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Key findings
  • Although consistently low since 2006, the proportion of South Africans who believe that the government “always” or “often” discriminates against members of their ethnic community increased by 15 percentage points, on average, among citizens of minority race groups between 2011 and 2015.
  • A majority of citizens believe that employers (56%) and the courts (54%) “always” or “often” treat people differently based on their race, while 36% say the same about landlords.
  • Perceptions of frequent racial discrimination by employers, the courts, and landlords are far higher among Indian respondents (73% on average) than among other race groups. They are also above average among urban residents, citizens with high levels of education, and residents of North West, Gauteng, and Western Cape provinces.
  • Tolerance for other ethnicities is high in South Africa: 92% of citizens say they would “strongly like,” “somewhat like,” or “not care” about having them as neighbours. Indian citizens are the most welcoming group (96%), followed by black (93%), Coloured (90%), and white citizens (90%).

2016 is a landmark year in South Africa’s nation-building process. April 15 marked the 20th anniversary of the first hearings of the Truth and Reconciliation Commission (TRC), which sought “to provide for the investigation and the establishment of as complete a picture as possible of the nature, causes and extent of gross violations of human rights” committed during apartheid (Department of Justice and Constitutional Development, 2009). The TRC has served as a model for transitional justice in Africa and globally, though it has faced criticism for failing to address structural injustices.

Over the past few months, racist rhetoric on social and traditional media has renewed the national debate on discrimination and the lack of socioeconomic transformation since the transition from apartheid. A number of prominent digital media companies, including the Daily Maverick and Independent Newspapers Online, have suspended the comments function on their websites due to the large number of offensive posts.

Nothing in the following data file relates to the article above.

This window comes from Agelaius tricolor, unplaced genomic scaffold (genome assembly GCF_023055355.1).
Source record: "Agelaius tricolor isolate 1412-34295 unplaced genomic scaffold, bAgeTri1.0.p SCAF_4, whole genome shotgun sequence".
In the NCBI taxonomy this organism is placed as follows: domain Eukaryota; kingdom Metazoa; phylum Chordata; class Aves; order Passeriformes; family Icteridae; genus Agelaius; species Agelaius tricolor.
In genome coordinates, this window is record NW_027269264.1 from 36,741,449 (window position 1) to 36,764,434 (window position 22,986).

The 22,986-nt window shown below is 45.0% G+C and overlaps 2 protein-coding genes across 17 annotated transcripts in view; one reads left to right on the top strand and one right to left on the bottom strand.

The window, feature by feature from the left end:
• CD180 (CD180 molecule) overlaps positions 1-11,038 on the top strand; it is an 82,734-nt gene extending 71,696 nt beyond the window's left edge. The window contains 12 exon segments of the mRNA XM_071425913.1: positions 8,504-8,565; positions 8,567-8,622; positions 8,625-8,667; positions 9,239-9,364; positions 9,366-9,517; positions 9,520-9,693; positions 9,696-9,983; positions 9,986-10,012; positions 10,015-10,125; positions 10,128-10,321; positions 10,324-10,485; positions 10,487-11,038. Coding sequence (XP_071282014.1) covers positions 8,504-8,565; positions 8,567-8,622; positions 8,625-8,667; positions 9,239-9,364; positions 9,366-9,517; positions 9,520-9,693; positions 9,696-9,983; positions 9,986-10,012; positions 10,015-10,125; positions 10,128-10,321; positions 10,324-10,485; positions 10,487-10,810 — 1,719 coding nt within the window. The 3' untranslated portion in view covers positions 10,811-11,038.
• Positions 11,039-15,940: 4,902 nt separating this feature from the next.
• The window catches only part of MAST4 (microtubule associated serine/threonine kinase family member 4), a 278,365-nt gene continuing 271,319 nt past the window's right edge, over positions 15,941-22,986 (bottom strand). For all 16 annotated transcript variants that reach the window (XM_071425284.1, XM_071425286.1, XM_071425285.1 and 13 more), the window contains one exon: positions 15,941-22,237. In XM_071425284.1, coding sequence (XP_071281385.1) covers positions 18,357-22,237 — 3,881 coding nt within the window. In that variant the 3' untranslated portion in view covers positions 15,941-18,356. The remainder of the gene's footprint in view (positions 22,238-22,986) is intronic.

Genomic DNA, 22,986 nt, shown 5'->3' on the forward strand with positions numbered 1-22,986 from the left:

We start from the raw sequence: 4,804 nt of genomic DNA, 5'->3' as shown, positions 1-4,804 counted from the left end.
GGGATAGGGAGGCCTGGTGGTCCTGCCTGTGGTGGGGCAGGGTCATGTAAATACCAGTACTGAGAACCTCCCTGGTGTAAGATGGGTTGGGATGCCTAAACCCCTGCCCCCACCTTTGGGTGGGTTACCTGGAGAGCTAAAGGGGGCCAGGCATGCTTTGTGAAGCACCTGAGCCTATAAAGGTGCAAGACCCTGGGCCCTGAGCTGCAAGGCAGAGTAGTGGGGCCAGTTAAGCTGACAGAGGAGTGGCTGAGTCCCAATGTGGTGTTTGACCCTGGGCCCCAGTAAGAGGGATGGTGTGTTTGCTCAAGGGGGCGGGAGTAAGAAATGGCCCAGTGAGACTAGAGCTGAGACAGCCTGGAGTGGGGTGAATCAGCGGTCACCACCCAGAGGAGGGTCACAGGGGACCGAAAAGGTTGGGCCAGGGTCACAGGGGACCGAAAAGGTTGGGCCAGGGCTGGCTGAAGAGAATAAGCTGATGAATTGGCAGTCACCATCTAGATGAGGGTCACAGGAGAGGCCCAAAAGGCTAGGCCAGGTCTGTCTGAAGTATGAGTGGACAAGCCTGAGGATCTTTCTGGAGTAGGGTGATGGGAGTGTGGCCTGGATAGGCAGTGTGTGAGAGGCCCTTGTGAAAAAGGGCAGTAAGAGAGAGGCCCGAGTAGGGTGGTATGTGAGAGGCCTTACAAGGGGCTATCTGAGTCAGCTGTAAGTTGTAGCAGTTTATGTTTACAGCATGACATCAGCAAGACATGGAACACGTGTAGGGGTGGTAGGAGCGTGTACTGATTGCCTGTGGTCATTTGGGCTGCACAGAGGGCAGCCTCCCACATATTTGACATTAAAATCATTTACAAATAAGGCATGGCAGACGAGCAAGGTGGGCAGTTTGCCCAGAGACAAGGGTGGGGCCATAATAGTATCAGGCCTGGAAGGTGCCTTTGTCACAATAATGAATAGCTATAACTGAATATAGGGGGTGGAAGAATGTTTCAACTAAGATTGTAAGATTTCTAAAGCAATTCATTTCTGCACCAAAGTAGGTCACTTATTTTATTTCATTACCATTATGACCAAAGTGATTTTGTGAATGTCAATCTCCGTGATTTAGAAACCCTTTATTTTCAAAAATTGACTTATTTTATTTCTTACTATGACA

During the most recent State of the Nation Address, President Jacob Zuma announced that Human Rights Day 2016 (March 21, the date the United Nations has designated as International Day for the Elimination of Racial Discrimination) would be observed as a “national day against racism … as a foundation to lay a long-term programme on building a non-racial society” (Presidency, 2016). On March 17, the Department of Justice launched the Anti-Racism Network of South Africa (Isaacs, 2016), which forms part of the #TakeonRacism campaign and the department’s draft national action plan to combat racism, racial discrimination, xenophobia, and related intolerance (Department of Justice and Constitutional Development, 2015).

Findings from Afrobarometer’s 2015 survey in South Africa provide some evidence that these initiatives are indeed needed. While a majority of South Africans have consistently expressed tolerant attitudes and said they do not believe that the government discriminates against their ethnic group, perceptions of government discrimination have increased significantly since 2011 amongst citizens from minority race groups. Furthermore, majorities of South Africans say that the courts and employers regularly discriminate against people based on their race, while more than one-third say the same about landlords. These perceptions are particularly common among Indian citizens.

Click ‘Download now’ below for the full report. For the press release, click here.

Rorisang Lekalake

Rorisang Lekalake is a senior analyst/methodologist at Afrobarometer

Sibusiso Nkomo

Sibusiso is Programme Manager, Africa Office at the University of Cambridge Institute for Sustainability Leadership